If you have ever worked with a professional editor, you know the process can be brutal and cuts to the heart of you. I have mentioned before that even John Updike (a fantastic writer and one of only four of which to win the Pulitzer Prize more than once) described in his last book Endpoint, how his editor dissects and changes every single sentence he has written. He had a love-hate relationship with them.
My editor is my friend. Not literally as I only know him professionally, but figuratively. He is a book editor for McGraw-Hill publishing and we contract him on projects at Mount Erie Press. He is my friend because he is an independent expert that tells me how to make things better. I am deeply committed to making Ristretto Rain the very best it could be. Today, the editor said the following: First, the story is definitely worthwhile. It has a nice feel in its simplicity and atmosphere and will be easy to digest once a few storytelling fundamentals are addressed.
The fundamentals he is eluding to relate to my Achilles heel in writing, being too wordy. I am a writing hypocrite as I love to write long exposés but don’t like to read them. It is painful for me to cut material, which I thought was brilliant. But extraneous material can distract from the flow of a simple story.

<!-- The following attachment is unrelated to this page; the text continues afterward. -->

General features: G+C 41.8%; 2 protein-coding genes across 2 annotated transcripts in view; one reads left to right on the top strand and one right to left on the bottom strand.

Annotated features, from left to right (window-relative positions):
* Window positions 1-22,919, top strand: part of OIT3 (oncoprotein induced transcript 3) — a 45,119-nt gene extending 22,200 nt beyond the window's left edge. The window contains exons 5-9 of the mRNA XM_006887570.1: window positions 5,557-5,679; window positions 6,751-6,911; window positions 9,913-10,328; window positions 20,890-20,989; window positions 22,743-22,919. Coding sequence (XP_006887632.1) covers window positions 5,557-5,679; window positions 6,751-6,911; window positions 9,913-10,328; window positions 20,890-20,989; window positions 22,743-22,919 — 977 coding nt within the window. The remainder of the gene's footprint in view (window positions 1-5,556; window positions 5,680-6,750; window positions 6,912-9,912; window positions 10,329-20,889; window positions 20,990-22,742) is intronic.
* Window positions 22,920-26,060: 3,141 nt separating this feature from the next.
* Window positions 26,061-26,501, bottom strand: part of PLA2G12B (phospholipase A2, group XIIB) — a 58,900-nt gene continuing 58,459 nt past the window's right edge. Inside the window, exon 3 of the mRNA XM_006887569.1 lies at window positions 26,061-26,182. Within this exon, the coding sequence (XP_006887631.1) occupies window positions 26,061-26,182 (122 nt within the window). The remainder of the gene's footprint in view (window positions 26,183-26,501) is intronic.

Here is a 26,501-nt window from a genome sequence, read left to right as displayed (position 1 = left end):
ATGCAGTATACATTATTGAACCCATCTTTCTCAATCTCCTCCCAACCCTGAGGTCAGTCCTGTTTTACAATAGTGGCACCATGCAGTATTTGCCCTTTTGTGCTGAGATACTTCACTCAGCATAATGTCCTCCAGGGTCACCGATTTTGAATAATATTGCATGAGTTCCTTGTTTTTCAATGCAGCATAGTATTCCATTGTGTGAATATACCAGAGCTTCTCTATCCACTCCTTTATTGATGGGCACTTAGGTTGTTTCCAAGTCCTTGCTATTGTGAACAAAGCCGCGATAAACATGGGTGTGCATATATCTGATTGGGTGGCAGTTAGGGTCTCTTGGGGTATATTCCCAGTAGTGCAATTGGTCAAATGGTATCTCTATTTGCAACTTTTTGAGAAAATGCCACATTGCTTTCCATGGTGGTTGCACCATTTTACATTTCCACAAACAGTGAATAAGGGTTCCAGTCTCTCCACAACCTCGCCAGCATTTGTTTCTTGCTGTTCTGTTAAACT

While I have taken creative writing courses in college, I have signed up for a new one and I’m in the middle of it now. Writing means so much to me, one of the last interest things that brings me great pleasure. While I’ve never had the dream of earning a living from it, I do hope to reach a level of writing that will hold readers’ interest. So the work continues to improve.
My new target date of having Ristretto Rain on the market will be July, after this major rewrite. It will be a good novel and I am committed to making sure that the reader will not be disappointed.
Mike, the Lake Hermit